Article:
Aiden Thomas is a New York Times Bestselling author with an MFA in Creative Writing from Mills College.
Originally from Oakland, California, they now make their home in Portland, Oregon.
As a queer, trans Latinx, Aiden advocates strongly for diverse representation in all media. Aiden’s special talents include: quoting The Office, winning Jenga, finishing sentences with “is my FAVORITE”, and killing spiders. Aiden is notorious for not being able to guess the endings of books and movies, and organizes their bookshelves by color.
Lost in the Never Woods - Synopsis
When children go missing, people want answers. When children go missing in the small coastal town of Astoria, people look to Wendy for answers.
It’s been five years since Wendy and her two brothers went missing in the woods, but when the town’s children start to disappear, the questions surrounding her brothers’ mysterious circumstances are brought back into light. Attempting to flee her past, Wendy almost runs over an unconscious boy lying in the middle of the road, and gets pulled into the mystery haunting the town.
Peter, a boy she thought lived only in her stories, claims that if they don’t do something, the missing children will meet the same fate as her brothers. In order to find them and rescue the missing kids, Wendy must confront what’s waiting for her in the woods.
Several times, you've said that while you decided to debut with Cemetery Boys, the novel you'd originally planned first.. Lost in the Never Woods.. is an incredibly personal story for you too, would you tell us a bit about that connection?
“Cemetery Boys” is so important to me because it’s so much about my identity, but “Lost in the Never Woods” is super personal because, at its core, it’s a story about trauma. I started writing LITNW when I was first diagnosed with C-PTSD, and it was a really cathartic way of me processing my own experiences with mental health, trauma and grief. I wanted to write a book about those experiences and for others who have gone through similar experiences, especially for teens and young adults who were forced to grow up too fast and had adulthood thrust upon them.
I understand while you were an undergrad you wrote about the psychological trauma of Peter Pan and how that affected who he was. Would you mind sharing those thoughts with us?
Oh my gosh, yes! That’s where my obsession with Peter Pan started! When I first watched the 2003 Peter Pan film adaptation, at one point Peter Pan says, “I want always to be a boy, and have fun” and Wendy replies, “You say so, but I think it is your biggest pretend.” That line just STUCK with me, I rewatched the movie and then read the original book by JM Barrie. At this point I already know I wanted to double major in psychology and English so I did this deep dive and tried to figure out Peter as a character.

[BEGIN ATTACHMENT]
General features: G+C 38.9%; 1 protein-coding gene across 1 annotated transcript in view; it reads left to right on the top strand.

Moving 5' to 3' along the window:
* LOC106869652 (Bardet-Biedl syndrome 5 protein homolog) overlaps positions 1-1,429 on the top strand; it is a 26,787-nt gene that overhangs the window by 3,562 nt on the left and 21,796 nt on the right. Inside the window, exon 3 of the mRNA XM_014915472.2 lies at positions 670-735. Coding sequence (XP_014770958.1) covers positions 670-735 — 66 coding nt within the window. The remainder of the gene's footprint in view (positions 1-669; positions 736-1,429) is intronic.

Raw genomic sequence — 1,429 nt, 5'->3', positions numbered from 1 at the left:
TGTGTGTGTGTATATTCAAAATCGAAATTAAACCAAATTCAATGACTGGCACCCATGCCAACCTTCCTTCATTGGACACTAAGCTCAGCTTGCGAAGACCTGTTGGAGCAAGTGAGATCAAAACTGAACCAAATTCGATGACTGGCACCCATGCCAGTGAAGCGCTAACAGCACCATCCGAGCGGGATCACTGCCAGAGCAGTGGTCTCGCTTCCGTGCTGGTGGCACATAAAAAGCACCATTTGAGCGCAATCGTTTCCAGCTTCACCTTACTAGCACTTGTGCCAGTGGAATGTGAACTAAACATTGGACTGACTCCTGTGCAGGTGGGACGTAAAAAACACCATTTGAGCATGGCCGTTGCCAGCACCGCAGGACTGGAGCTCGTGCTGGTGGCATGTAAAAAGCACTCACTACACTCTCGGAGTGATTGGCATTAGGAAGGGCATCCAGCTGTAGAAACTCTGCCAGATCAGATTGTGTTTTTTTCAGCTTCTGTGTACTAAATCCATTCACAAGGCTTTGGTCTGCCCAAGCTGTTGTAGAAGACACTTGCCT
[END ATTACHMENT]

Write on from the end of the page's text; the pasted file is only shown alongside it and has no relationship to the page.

One of the first things I realized was that he has dissociative amnesia from a line where he states that he forgets people after he kills them. There’s really so many examples of Peter dealing with trauma, which spiraled out into me wondering what would happen to Wendy after her experiences in Neverland, and that’s how the original idea for “Lost in the Never Woods” was sparked!
I know you did a good bit of research on Mesoamerican culture for Cemetery Boys, was there any research involved for Lost in the Never Woods or is it a story purely from the heart?
I think it’s definitely both. I did a lot of literary theory research of the original Peter Pan story, and then I also brought in my personal experiences and academic research about mental health and specifically trauma. I always thought Wendy never got the story she deserved! She’s such a unique and complex character who is often overlooked by Peter’s much more dominating presence, so I wanted to give her her very own story and focus. Peter is cool, but Wendy has a really special place in my heart.
This is probably like asking you to choose between your plant children.. but who's your favorite character to write in Lost in the Never Woods.. and why?
Peter was fun to write because he’s flighty and scatter-brained, but I really enjoy the challenge of writing Wendy! It was definitely like a case study in writing about what fear and anxiety feels and affects us. She’s really complicated and going through a lot, so she’s probably the hardest character I’ve ever written, but I think I did a good job and I hope readers can connect and kind kinship with her.
Since you enjoyed Hill House (created by Mike Flanagan) and Hannibal (created by Bryan Fuller), have you checked out any creepy new shows like Flanagan's The Haunting of Bly Manor?
YES! I thought Bly Manor was absolutely brilliant! I think I’m an outlier when I say that scary TV shows and movies are my comfort media? I’ll put on Hill House to fall asleep to all the time. Talk about a story that really explores trauma and complex characters!
What are three songs on your playlist for Lost in the Never Woods?
Oh my gosh this is always one of my favorite questions! I have a whole dedicated playlist for “Lost in the Never Woods” which you can find (below):
But the top three songs I associate with LITNW are:
“Crime” by Grey with Skott
“Out of the Woods” by Taylor Swift
“Cardigan” by Taylor Swift